SANTA FE — Legislative leaders are moving forward with plans to study the feasibility of creating field offices and year-round staff to help New Mexico lawmakers carry out their work between sessions.

The Legislative Council — a panel of high-ranking lawmakers — voted 11-5 on Monday to seek proposals from companies to conduct the study.

It was largely a party-line vote, with all 10 Democrats in favor and five of six Republicans opposed. Sen. Steven Neville of Aztec was the lone Republican to vote “yes.”

Lawmakers discussed the request for proposals behind closed doors but voted in public to authorize it. A legal notice soliciting proposals may be published as soon as this week.

In an interview, state Rep. Susan Herrera, D-Embudo, said it’s vital for New Mexico’s part-time lawmakers to have staff who can help respond to constituents and examine policy questions.

The state’s lawmakers, she noted, don’t draw a salary or have district offices.

“I think we’d be better representatives if we had staff who could help us,” Herrera said. “It’s really difficult when you’re a volunteer, citizen legislature and you have a lot of work to do.”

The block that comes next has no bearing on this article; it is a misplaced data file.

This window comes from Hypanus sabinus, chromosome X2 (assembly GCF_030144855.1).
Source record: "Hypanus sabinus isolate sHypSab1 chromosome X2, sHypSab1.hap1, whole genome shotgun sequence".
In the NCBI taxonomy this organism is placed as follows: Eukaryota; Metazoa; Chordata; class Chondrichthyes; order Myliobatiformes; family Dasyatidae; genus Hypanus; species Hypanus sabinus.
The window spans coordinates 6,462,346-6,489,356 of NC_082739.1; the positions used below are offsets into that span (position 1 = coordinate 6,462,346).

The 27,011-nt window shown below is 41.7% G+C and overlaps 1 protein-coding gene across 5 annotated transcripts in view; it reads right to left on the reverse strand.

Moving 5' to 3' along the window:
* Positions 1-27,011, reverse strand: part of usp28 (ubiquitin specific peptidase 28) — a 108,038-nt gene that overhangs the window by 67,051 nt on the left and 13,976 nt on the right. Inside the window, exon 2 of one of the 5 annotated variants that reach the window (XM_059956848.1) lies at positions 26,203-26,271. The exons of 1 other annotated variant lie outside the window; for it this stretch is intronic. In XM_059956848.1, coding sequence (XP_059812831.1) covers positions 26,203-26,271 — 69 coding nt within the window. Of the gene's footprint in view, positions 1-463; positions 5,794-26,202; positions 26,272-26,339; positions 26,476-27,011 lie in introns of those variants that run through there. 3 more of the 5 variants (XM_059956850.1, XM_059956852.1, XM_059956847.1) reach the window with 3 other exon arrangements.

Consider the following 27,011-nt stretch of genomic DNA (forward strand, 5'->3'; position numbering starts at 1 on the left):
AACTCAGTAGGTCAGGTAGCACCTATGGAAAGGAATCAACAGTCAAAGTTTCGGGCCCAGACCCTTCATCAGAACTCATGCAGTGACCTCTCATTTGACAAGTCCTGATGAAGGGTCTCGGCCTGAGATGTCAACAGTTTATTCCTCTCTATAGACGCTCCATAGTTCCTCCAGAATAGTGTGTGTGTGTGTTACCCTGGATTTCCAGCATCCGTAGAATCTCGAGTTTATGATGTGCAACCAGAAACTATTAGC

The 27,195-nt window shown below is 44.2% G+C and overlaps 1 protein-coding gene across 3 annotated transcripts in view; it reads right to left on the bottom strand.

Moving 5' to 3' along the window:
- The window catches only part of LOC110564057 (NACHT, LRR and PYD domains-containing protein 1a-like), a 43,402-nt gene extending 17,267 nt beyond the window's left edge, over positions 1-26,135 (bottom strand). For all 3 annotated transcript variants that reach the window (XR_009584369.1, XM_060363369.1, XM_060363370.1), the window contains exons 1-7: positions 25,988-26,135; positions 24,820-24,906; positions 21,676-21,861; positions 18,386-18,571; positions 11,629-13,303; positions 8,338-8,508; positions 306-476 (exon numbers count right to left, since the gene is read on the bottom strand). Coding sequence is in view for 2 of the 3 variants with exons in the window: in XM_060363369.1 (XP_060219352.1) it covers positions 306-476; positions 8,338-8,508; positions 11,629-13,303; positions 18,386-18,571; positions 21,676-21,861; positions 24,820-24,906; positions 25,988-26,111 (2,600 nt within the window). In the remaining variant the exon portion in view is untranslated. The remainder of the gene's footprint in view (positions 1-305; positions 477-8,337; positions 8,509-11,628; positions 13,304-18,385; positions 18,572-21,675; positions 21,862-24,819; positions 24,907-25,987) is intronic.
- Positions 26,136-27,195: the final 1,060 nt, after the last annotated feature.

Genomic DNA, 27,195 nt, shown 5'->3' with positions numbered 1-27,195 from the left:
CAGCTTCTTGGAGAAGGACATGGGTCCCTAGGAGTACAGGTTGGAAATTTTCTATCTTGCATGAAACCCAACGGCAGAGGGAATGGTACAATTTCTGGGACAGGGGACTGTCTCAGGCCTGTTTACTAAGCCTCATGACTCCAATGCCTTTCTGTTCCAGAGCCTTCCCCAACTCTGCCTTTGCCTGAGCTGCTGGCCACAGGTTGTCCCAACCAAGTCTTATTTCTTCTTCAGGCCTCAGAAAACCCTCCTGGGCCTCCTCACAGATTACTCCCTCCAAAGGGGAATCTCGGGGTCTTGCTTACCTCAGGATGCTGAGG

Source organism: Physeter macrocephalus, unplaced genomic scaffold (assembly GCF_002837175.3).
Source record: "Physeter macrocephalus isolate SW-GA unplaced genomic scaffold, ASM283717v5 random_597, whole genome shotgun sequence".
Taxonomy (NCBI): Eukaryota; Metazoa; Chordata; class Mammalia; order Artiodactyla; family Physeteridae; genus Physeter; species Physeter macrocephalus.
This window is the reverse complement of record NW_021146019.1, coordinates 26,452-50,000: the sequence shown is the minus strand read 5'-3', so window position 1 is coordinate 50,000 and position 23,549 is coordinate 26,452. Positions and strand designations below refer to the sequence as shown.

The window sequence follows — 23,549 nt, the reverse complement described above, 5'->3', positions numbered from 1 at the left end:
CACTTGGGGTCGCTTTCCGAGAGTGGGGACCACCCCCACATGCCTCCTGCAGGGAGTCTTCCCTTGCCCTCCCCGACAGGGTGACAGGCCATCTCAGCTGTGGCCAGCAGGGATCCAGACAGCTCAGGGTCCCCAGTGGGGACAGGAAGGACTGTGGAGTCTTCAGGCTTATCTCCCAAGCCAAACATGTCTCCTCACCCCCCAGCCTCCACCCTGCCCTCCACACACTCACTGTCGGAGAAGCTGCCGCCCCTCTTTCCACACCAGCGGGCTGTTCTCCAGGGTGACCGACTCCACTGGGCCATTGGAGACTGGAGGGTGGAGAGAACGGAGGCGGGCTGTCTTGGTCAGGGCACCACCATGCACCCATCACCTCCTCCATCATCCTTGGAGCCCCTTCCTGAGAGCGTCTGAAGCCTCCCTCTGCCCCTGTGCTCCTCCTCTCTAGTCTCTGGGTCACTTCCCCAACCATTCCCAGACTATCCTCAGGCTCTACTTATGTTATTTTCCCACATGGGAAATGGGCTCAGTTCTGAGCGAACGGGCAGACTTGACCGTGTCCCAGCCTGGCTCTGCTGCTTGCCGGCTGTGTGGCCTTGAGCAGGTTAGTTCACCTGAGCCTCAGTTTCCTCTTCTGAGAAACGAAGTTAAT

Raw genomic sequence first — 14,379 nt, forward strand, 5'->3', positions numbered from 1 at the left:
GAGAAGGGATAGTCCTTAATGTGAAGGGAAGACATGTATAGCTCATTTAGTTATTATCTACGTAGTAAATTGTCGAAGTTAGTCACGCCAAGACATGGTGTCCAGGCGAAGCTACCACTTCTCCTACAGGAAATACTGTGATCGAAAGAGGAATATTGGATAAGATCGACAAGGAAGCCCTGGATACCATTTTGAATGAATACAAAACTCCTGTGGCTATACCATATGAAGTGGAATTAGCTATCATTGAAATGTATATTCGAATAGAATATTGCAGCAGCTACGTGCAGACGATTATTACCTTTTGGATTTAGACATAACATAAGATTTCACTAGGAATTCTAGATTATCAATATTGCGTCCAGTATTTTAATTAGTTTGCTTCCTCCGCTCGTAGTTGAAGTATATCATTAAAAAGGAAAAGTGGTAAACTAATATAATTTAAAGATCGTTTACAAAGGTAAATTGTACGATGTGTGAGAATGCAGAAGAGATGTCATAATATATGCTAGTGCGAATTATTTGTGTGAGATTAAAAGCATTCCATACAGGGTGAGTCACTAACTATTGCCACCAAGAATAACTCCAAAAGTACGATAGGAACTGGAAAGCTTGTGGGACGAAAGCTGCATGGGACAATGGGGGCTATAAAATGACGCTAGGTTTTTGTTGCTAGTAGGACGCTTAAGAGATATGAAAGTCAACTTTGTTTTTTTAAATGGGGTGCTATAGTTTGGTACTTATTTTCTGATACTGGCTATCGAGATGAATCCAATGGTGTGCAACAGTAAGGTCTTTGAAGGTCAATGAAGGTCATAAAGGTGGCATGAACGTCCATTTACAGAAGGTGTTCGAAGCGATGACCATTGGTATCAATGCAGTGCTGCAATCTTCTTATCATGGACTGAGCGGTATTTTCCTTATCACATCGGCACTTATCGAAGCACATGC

Herrera’s district in northern New Mexico stretches from Española to the Colorado line, making two-and-a-half-hour drives routine when she attends a community meeting, she said.

Senate Minority Leader Greg Baca, a Belen Republican who voted against issuing the request for proposals, said he had objections to the content of the RFP that weren’t addressed in executive session. But he didn’t elaborate in the open part of the meeting.

Money for the study was authorized earlier this year. About $2.5 million was set aside in budget legislation approved in January to hire a consultant to study and make recommendations “on the logistics and resources needed for district staff offices and operations.”

Many Republican lawmakers opposed the appropriation, saying it wasn’t appropriate to include a staffing study in House Bill 1, the budget legislation that authorizes funding to pay for a legislative session.

The study, in any case, is part of a broader debate over restructuring the state Legislature itself — perhaps by establishing salaries for legislators, lengthening sessions and expanding staff.

Legislative leaders and each caucus now have a small year-round staff, but rank-and-file members don’t.